While some families have a ‘no sleepovers’ rule, with the right precautions, we believe the risk for abuse can be significantly reduced.
- Allowing your child to have sleepovers for fun only when you feel confident that they understand what private parts are and that they should not be shared.
- Only having sleepovers with family/friends that you know well and are as supportive of body safety rules as you are. If you’re not comfortable to talk about abuse prevention with them, then you shouldn’t be comfortable letting your children under their care without you, right?
- You know who will be in the home, including any older siblings (or their friends) extended family or romantic partners.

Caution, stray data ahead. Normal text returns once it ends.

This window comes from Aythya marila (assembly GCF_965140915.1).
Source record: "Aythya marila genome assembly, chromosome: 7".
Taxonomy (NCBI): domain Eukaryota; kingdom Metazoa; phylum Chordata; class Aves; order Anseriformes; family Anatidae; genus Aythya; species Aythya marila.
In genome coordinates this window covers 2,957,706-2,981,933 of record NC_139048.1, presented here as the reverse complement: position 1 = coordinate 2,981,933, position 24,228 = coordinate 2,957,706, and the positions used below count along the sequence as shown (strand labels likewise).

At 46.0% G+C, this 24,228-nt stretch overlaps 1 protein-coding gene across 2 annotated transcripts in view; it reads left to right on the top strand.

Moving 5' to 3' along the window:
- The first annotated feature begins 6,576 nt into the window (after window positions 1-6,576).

- You have a ‘safe’ word that you’ve taught your child so that if they need to call you and ask for help they can do so without calling unwanted attention. For example, “I need my medicine” may be a good way for your child to let you know they need you.
A good alternative to giving a cell phone to a child (especially if you’re minimizing access to the internet) are the watch phones that are geared towards kids, which only allow a child to call/text their parents.
These rules should apply to play dates as well. Let's never assume that by removing the aspect of ‘sleeping over’ that there is no risk. It is our responsibility to know who is around our children and vocal about our knowledge and support of body safety.
During a quiet moment after time spent away from you (and not in front of others), it's always a good idea to ask your child if they enjoyed themselves, whether or not everyone acted appropriately, and watch for any changes in behavior.